Kinsey will also be incorporating one session of negatives per week in her bench press routine. Negatives are performed with the help of a training partner. Slow overloading effort is placed on the “down” motion of a bench press, and assisted during the positive motion, or when pushing up. Negative overloading prepares upper body muscles to adapt to heavier loads. Kinsey’s negatives are performed until complete failure.
Rest and Recovery
Kinsey’s “Big Three” workouts concentrate on each main lift twice each week. She is careful to get about nine hours of restful sleep per night. She maintains enough caloric intake for accelerated body functions and recovery from strenuous workouts to ensure she is not sabotaging her muscle gains. Kinsey also ingests a complete multivitamin twice each day along with about one ounce of water per pound of body weight. With this training and nutrition regimen, Kinsey possesses the sense that she is a strength-building machine and will achieve her potential in the arenas of strength, exertion and physical aesthetics.
Result after four weeks of training:
- Body Fat Percent: 15%
- Max Bench: 187.5
- Max Deadlift: 260
- Max Squat: 335
Kinsey is absolutely ready for a strength competition, or her goal of a strict 12-week physique cut for an important bodybuilding contest. She has gained enough strength, mass and confidence to sustain her amazing form throughout a harsh nutritional cut-back and competition. Kinsey is an extraordinary athlete, but she is no different from the millions and millions of people desiring to improve their performance in the gym. 30% increases in strength for the Big Three lifts are absolutely possible for healthy individuals who possess the right amount of focus, and fitness and growth as their central life goals.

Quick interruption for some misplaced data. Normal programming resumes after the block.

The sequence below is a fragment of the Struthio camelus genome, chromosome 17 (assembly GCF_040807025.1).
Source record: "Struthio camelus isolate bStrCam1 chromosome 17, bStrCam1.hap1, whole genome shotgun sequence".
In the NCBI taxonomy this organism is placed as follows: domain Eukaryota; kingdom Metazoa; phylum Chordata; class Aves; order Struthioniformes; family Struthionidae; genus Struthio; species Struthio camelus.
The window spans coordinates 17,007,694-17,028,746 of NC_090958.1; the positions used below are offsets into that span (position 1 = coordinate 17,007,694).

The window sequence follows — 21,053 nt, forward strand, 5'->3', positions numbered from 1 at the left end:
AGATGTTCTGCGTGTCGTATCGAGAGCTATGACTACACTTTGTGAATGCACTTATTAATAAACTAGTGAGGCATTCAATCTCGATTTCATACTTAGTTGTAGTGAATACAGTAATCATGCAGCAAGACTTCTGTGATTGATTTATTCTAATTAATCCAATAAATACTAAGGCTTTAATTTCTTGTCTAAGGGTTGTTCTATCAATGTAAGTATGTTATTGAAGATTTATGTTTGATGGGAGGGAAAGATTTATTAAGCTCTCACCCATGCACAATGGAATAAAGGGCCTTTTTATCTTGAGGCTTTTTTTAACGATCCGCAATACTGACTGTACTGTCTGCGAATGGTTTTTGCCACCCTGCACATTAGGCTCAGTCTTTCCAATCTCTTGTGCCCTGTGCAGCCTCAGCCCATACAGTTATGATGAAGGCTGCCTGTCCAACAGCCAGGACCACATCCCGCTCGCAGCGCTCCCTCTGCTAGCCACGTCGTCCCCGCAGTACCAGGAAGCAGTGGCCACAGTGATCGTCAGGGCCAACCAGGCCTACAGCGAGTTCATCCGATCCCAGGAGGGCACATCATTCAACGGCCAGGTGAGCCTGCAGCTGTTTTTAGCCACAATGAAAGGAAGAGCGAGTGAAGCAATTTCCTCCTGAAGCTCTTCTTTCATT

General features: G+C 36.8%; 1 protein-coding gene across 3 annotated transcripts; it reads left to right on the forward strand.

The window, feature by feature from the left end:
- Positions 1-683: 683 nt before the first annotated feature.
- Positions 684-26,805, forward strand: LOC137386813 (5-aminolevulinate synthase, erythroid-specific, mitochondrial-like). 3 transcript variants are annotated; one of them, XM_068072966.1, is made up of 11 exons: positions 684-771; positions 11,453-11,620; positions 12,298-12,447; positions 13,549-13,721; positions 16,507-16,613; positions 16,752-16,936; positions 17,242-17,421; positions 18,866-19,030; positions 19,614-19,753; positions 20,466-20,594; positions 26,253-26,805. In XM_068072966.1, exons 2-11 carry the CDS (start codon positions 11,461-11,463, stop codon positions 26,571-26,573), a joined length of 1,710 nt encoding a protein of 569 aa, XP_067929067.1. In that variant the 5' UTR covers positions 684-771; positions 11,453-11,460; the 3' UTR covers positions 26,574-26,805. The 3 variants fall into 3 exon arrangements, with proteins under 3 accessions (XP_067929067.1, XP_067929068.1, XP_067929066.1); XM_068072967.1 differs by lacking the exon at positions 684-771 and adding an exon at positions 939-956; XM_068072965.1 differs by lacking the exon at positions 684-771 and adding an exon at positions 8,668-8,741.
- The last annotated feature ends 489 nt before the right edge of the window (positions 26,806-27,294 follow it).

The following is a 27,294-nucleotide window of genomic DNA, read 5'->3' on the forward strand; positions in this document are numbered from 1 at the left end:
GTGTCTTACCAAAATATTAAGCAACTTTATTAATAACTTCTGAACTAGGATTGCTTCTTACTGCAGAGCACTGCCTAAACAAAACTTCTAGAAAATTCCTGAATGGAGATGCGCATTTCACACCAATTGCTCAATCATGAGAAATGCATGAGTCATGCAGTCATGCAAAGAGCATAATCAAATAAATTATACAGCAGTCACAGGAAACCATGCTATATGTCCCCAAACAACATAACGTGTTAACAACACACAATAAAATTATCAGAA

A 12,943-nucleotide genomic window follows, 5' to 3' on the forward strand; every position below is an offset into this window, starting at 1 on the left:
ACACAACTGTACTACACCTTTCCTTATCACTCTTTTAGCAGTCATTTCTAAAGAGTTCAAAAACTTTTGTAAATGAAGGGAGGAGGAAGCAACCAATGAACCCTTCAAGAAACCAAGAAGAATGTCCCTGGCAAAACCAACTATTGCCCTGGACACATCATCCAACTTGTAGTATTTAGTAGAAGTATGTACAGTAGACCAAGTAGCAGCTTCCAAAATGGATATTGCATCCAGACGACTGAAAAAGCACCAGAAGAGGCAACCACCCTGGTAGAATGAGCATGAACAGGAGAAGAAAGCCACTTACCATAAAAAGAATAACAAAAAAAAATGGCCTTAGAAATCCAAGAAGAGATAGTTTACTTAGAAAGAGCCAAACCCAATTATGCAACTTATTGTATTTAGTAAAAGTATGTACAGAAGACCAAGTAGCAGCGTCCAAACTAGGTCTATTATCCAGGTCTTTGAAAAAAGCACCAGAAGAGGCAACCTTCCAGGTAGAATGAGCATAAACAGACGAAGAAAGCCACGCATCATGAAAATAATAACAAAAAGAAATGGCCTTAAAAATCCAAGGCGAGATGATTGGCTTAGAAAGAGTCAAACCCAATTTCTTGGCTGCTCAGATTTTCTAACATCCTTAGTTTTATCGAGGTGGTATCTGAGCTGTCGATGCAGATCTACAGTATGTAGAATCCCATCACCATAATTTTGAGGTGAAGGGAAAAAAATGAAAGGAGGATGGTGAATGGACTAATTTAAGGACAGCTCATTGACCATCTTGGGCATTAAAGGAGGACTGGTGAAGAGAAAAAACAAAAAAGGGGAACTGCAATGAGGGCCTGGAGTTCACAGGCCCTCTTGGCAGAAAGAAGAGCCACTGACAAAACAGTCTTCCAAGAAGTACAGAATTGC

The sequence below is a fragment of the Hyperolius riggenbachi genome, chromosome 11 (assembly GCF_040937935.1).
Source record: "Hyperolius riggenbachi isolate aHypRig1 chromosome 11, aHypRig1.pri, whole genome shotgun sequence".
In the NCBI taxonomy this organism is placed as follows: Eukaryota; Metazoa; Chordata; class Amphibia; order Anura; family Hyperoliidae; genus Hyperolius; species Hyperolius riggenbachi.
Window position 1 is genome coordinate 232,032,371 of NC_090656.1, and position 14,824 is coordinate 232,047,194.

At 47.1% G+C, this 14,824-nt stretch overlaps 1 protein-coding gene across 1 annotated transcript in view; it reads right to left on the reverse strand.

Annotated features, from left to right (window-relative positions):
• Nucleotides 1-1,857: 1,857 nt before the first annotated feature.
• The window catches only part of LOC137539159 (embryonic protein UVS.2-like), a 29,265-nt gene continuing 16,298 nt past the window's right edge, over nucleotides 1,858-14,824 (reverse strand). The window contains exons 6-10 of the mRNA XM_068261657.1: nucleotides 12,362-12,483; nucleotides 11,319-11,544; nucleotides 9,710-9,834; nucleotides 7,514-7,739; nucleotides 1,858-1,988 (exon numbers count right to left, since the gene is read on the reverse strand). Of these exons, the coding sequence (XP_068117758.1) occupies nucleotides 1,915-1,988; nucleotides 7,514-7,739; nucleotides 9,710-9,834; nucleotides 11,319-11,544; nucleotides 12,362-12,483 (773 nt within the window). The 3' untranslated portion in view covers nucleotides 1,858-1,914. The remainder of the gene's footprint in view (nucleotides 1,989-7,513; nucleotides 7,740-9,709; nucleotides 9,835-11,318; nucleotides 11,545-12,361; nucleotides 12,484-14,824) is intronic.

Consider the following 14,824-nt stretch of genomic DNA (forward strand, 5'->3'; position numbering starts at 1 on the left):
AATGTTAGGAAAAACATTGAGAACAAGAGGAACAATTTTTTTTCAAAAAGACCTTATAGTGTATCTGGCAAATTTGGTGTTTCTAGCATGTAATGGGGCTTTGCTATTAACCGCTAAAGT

Learn to be consistent with workout programs. Eat according to the body’s demands for adaptation – and ensure you get enough protein in your diet. Use proper lifting and lift preparation techniques. How does someone learn these things? The answer is a partnership with an experienced lifting partner, or a certified personal trainer. The expense of a personal trainer pales in comparison to the life-long skills learned through an effective lifting program. One month can mean the difference between mediocrity and the achievement of athletic potential.